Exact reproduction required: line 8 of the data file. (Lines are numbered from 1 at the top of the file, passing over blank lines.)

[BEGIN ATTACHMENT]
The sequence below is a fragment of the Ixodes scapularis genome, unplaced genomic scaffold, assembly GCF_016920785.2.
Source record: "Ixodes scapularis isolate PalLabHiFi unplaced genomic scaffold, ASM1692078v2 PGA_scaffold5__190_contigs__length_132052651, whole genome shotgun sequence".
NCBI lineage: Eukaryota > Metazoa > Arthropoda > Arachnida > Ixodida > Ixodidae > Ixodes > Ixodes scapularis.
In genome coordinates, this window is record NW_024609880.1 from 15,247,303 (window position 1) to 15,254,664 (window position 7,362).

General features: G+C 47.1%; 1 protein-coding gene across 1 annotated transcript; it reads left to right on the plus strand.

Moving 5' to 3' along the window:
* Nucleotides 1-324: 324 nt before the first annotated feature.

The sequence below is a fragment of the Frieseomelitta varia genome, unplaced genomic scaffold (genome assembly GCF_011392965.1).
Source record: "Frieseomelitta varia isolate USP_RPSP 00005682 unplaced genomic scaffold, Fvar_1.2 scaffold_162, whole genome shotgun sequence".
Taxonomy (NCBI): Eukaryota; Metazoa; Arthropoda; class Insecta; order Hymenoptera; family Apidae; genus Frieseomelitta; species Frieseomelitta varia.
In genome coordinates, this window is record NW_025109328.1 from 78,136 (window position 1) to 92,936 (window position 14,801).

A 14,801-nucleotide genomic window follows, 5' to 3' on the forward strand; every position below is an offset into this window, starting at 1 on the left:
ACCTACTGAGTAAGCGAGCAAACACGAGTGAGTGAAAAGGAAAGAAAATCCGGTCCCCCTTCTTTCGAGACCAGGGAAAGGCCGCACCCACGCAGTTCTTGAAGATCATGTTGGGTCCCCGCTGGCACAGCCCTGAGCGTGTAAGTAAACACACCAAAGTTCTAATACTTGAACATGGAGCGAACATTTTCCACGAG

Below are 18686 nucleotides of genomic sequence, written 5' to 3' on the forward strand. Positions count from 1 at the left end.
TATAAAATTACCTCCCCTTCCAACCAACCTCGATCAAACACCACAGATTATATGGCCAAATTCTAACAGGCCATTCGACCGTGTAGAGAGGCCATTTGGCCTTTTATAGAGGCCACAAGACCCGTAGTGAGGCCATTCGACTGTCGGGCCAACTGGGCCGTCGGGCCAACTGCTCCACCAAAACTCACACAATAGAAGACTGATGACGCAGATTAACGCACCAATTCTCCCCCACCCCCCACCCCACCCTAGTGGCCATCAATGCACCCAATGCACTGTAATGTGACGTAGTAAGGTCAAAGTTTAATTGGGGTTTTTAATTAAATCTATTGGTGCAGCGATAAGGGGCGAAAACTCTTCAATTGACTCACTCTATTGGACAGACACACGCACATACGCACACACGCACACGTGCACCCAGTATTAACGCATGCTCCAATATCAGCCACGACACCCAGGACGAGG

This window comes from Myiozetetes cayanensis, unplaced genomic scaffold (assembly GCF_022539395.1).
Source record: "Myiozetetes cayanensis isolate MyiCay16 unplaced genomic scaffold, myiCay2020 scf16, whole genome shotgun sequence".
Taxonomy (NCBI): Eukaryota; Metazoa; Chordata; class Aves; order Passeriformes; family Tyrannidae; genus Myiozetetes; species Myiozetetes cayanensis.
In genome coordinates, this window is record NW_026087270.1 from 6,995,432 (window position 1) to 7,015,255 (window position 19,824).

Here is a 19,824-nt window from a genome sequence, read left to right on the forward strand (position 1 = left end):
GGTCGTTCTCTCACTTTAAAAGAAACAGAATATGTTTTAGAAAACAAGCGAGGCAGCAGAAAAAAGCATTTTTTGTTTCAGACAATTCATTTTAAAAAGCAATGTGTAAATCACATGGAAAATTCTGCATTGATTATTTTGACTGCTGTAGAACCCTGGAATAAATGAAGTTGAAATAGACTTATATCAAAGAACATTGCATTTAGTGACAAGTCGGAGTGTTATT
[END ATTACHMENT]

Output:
The sequence below is a fragment of the Frieseomelitta varia genome, unplaced genomic scaffold (genome assembly GCF_011392965.1).